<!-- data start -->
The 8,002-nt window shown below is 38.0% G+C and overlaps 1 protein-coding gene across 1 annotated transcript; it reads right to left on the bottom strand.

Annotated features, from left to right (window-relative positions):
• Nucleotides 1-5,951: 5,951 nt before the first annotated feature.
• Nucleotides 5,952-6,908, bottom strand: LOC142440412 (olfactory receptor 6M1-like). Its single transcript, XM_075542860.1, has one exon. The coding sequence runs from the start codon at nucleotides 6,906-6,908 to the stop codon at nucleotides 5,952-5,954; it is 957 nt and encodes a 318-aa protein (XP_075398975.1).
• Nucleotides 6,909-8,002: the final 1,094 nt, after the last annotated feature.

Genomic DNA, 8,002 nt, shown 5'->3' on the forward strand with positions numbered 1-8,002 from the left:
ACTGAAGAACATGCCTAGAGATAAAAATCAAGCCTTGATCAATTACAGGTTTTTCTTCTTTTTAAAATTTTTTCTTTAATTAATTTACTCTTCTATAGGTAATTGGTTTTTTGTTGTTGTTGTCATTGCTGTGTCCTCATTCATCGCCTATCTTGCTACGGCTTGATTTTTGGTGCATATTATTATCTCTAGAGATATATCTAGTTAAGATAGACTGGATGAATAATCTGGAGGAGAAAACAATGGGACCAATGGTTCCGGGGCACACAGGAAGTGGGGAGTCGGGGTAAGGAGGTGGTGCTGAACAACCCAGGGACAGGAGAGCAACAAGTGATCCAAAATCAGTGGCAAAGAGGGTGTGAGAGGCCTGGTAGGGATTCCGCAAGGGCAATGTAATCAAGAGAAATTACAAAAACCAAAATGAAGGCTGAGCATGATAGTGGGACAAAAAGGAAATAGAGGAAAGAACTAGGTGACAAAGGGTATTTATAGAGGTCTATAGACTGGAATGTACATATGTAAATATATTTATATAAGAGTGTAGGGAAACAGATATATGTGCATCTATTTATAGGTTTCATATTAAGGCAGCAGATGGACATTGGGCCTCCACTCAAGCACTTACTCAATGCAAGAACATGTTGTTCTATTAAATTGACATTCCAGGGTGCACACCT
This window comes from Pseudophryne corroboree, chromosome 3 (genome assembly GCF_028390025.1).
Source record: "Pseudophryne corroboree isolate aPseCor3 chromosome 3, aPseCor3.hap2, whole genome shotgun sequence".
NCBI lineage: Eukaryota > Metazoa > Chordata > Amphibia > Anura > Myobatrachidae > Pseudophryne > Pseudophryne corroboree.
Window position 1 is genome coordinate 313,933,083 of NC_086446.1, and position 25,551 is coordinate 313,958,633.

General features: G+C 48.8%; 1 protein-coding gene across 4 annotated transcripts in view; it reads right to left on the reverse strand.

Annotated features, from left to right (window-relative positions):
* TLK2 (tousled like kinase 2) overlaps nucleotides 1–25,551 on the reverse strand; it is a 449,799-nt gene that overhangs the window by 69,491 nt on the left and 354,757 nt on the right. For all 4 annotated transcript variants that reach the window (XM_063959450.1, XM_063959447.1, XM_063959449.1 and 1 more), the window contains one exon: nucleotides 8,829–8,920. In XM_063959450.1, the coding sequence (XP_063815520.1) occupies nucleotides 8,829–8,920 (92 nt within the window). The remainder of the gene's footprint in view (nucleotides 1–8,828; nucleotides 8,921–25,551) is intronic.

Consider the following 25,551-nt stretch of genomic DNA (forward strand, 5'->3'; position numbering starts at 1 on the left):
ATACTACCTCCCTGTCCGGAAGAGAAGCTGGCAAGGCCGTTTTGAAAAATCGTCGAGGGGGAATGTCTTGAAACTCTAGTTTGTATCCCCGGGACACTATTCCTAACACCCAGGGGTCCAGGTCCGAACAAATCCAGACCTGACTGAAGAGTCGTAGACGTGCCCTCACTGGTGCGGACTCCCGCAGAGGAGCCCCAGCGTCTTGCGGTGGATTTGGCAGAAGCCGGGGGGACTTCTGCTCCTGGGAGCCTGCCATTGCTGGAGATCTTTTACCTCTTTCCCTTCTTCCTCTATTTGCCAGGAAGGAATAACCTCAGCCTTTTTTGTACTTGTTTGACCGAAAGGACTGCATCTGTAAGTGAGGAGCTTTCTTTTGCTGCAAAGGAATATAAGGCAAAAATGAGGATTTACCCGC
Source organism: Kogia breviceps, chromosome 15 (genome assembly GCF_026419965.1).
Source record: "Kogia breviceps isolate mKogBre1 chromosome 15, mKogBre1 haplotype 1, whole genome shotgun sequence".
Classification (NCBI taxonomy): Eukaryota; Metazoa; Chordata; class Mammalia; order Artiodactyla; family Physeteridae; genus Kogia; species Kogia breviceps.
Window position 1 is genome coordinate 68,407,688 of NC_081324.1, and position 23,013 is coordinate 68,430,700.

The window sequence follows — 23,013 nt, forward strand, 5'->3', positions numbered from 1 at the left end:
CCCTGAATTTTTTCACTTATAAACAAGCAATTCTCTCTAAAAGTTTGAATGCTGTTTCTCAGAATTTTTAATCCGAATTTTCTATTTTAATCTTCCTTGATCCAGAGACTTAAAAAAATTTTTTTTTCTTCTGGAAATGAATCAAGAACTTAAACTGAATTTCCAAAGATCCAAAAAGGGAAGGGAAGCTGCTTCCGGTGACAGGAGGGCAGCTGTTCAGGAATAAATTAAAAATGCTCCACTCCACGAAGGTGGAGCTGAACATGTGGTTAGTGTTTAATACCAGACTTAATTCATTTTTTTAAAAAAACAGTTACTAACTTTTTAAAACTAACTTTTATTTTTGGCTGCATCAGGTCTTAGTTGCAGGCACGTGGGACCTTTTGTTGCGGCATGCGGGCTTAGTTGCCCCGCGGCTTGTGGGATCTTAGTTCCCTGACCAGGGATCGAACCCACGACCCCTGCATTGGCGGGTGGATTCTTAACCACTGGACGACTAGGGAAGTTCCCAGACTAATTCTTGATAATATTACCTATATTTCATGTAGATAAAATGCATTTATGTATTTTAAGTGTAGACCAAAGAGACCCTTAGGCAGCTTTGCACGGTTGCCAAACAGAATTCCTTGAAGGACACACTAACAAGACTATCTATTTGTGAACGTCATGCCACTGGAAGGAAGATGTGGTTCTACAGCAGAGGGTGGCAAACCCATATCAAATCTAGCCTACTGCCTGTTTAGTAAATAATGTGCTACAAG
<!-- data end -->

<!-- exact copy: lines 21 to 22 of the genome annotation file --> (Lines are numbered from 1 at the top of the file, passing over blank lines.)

The window sequence follows — 23,013 nt, forward strand, 5'->3', positions numbered from 1 at the left end:
CCCTGAATTTTTTCACTTATAAACAAGCAATTCTCTCTAAAAGTTTGAATGCTGTTTCTCAGAATTTTTAATCCGAATTTTCTATTTTAATCTTCCTTGATCCAGAGACTTAAAAAAATTTTTTTTTCTTCTGGAAATGAATCAAGAACTTAAACTGAATTTCCAAAGATCCAAAAAGGGAAGGGAAGCTGCTTCCGGTGACAGGAGGGCAGCTGTTCAGGAATAAATTAAAAATGCTCCACTCCACGAAGGTGGAGCTGAACATGTGGTTAGTGTTTAATACCAGACTTAATTCATTTTTTTAAAAAAACAGTTACTAACTTTTTAAAACTAACTTTTATTTTTGGCTGCATCAGGTCTTAGTTGCAGGCACGTGGGACCTTTTGTTGCGGCATGCGGGCTTAGTTGCCCCGCGGCTTGTGGGATCTTAGTTCCCTGACCAGGGATCGAACCCACGACCCCTGCATTGGCGGGTGGATTCTTAACCACTGGACGACTAGGGAAGTTCCCAGACTAATTCTTGATAATATTACCTATATTTCATGTAGATAAAATGCATTTATGTATTTTAAGTGTAGACCAAAGAGACCCTTAGGCAGCTTTGCACGGTTGCCAAACAGAATTCCTTGAAGGACACACTAACAAGACTATCTATTTGTGAACGTCATGCCACTGGAAGGAAGATGTGGTTCTACAGCAGAGGGTGGCAAACCCATATCAAATCTAGCCTACTGCCTGTTTAGTAAATAATGTGCTACAAG